City Controller: Problems Everywhere We Turned At PWSA

Feb 16, 2017

Pittsburgh City Controller Michael Lamb on Thursday released a draft of the performance audit of the Pittsburgh Water and Sewer Authority Thursday with 53 recommended changes.

The audit was concurrent with widespread customer billing and meter problems, issues of lead in drinking water and inconsistent leadership.

Lamb said the audit revealed mismanagement at every level. In 2014, the PWSA contracted a company to change water meters across the city. Those meters were installed incorrectly and incompatible with the billing system, Lamb said. That's what led to discrepancies such as excessively high water bills or no reading at all, he said. 

“This was a perfect storm of mistake and incompetence when you think about what happened,” he said.  

The audit recommends future PWSA contracts include inspection of work upon completion and before payment.

In 2012, PWSA contracted with Veolia Water North America to manage the system and create a long-term plan for a permanent director to follow. There still isn’t a plan.

Lamb said the problem with the Veolia contract stemmed from the company creating profit-driven savings measures that weren't ultimately in the best interest of the authority. According to the audit, Veolia was "paid a percentage of any cost savings." 

In one incident, the company decided to stop staffing the microfiltration plant in Highland Park. It's a decision he said he wants answers for. 

Last month, the PWSA issued a flush and boil water advisory for about 100,000 customers in the central and eastern part of the city after tests near the Highland Park filtration plant showed low levels of chlorine. Lamb wouldn’t connect the lack of staff to the chlorine issue.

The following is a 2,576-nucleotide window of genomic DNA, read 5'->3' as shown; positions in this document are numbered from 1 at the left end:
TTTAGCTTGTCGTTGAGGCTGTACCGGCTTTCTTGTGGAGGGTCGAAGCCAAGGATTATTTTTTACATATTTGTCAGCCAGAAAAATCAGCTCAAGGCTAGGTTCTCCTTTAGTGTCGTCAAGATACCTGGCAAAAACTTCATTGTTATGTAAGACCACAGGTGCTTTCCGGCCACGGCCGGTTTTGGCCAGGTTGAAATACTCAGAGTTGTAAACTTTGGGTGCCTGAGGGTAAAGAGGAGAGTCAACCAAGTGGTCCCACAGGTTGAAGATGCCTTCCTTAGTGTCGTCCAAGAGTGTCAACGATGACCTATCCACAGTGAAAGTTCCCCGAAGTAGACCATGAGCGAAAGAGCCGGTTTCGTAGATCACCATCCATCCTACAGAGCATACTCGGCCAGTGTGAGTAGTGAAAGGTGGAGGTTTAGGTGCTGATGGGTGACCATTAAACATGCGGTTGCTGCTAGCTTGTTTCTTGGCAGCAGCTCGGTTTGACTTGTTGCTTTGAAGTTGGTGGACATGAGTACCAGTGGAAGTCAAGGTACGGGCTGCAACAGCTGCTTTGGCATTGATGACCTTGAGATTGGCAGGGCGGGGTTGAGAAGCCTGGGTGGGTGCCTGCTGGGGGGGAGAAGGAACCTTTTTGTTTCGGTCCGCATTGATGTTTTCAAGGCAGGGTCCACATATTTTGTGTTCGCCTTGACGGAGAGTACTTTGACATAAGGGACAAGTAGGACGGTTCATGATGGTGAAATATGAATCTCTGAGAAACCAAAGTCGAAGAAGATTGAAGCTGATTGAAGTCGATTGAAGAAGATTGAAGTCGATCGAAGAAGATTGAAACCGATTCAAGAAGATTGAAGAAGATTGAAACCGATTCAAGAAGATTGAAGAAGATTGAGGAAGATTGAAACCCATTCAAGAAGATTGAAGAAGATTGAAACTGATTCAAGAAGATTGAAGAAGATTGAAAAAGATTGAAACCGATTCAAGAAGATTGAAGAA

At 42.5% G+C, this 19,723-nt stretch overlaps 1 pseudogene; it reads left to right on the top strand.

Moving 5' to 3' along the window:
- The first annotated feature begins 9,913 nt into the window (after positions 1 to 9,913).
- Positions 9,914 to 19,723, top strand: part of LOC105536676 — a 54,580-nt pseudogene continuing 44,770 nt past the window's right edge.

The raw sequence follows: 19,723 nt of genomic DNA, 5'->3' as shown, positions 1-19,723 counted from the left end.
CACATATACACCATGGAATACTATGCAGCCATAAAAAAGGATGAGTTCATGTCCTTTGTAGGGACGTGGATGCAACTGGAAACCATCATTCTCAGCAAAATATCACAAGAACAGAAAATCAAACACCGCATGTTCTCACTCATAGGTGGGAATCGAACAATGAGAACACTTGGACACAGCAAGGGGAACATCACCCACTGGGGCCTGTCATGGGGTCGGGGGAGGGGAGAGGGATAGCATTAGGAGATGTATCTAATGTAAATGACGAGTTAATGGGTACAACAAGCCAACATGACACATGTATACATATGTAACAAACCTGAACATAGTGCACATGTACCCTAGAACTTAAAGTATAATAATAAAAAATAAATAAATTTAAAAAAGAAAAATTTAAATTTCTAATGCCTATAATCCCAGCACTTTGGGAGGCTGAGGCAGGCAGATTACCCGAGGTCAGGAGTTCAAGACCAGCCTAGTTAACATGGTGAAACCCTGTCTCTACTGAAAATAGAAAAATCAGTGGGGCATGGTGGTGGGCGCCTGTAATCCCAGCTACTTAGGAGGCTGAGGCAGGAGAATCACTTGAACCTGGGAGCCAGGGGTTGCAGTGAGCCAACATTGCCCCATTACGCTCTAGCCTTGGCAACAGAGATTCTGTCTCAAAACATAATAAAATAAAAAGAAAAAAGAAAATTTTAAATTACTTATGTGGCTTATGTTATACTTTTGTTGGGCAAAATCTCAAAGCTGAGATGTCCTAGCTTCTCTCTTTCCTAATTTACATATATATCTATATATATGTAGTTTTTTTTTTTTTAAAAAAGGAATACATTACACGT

“But we do know that prior to Veolia, there was full-time staff there,” he said. “Veolia recommended as a savings measure to discontinue having full-time staff there and one of their jobs was to monitor the chlorine levels.”

The city filed an arbitration lawsuit against the Boston firm in October for recovery of money lost when Veolia approved a switch in the water treatment process. In 2014, PWSA moved from the soda ash it was using for corrosion control to a cheaper alternative – caustic soda.

Lamb said evidence could come out in litigation showing whether Veolia made that decision without the Department of Environmental Protection’s approval.

“If that was done in an attempt to generate savings, and they thought they were going to benefit from that savings, obviously that is money they shouldn’t receive,” he said. “We should be seeking money back from them for that.”

The audit recommends the PWSA avoid hiring companies like Veolia that promote the company’s profits over the operation of the authority.

Pennsylvania Auditor General Eugene DePasquale also announced Thursday that his department will conduct a separate PWSA audit. He said his audit will determine if the PWSA’s governance structure is adequate to provide effective oversight. In the past four years, the PWSA had three different interim executive directors.

“If you cannot maintain good, quality staff and you have consistent leadership turnover, the mission and the professionalism are going to continually be in flux,” he said. “So we’re going to look into that.”

Lamb said he will meet with PWSA management next week to review and take feedback on the audit.